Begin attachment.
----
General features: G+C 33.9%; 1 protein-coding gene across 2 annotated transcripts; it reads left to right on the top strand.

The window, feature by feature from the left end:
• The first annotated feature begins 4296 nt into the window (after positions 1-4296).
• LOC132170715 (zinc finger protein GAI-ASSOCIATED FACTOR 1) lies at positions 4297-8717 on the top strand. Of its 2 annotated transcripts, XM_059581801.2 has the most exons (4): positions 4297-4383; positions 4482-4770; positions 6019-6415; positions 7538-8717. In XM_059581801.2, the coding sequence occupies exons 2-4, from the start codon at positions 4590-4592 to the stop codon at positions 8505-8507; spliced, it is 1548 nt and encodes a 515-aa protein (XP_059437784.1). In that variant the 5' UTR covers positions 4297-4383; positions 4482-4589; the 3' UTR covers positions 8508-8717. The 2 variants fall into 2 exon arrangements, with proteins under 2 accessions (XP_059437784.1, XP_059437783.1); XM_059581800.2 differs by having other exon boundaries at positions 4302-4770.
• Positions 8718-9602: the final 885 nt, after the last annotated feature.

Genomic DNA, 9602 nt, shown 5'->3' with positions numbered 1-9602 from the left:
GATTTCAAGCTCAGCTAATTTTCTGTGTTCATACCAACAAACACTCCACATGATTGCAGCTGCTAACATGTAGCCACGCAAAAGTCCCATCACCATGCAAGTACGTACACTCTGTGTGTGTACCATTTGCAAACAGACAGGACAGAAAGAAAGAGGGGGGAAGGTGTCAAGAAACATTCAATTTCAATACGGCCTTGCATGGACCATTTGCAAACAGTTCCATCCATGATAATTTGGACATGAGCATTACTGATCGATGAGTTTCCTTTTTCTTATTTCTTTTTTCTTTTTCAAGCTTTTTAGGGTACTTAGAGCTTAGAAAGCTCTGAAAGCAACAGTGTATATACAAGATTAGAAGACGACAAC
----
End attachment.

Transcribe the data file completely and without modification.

General features: G+C 33.9%; 1 protein-coding gene across 2 annotated transcripts; it reads left to right on the top strand.

The window, feature by feature from the left end:
• The first annotated feature begins 4296 nt into the window (after positions 1-4296).
• LOC132170715 (zinc finger protein GAI-ASSOCIATED FACTOR 1) lies at positions 4297-8717 on the top strand. Of its 2 annotated transcripts, XM_059581801.2 has the most exons (4): positions 4297-4383; positions 4482-4770; positions 6019-6415; positions 7538-8717. In XM_059581801.2, the coding sequence occupies exons 2-4, from the start codon at positions 4590-4592 to the stop codon at positions 8505-8507; spliced, it is 1548 nt and encodes a 515-aa protein (XP_059437784.1). In that variant the 5' UTR covers positions 4297-4383; positions 4482-4589; the 3' UTR covers positions 8508-8717. The 2 variants fall into 2 exon arrangements, with proteins under 2 accessions (XP_059437784.1, XP_059437783.1); XM_059581800.2 differs by having other exon boundaries at positions 4302-4770.
• Positions 8718-9602: the final 885 nt, after the last annotated feature.

Genomic DNA, 9602 nt, shown 5'->3' with positions numbered 1-9602 from the left:
GATTTCAAGCTCAGCTAATTTTCTGTGTTCATACCAACAAACACTCCACATGATTGCAGCTGCTAACATGTAGCCACGCAAAAGTCCCATCACCATGCAAGTACGTACACTCTGTGTGTGTACCATTTGCAAACAGACAGGACAGAAAGAAAGAGGGGGGAAGGTGTCAAGAAACATTCAATTTCAATACGGCCTTGCATGGACCATTTGCAAACAGTTCCATCCATGATAATTTGGACATGAGCATTACTGATCGATGAGTTTCCTTTTTCTTATTTCTTTTTTCTTTTTCAAGCTTTTTAGGGTACTTAGAGCTTAGAAAGCTCTGAAAGCAACAGTGTATATACAAGATTAGAAGACGACAAC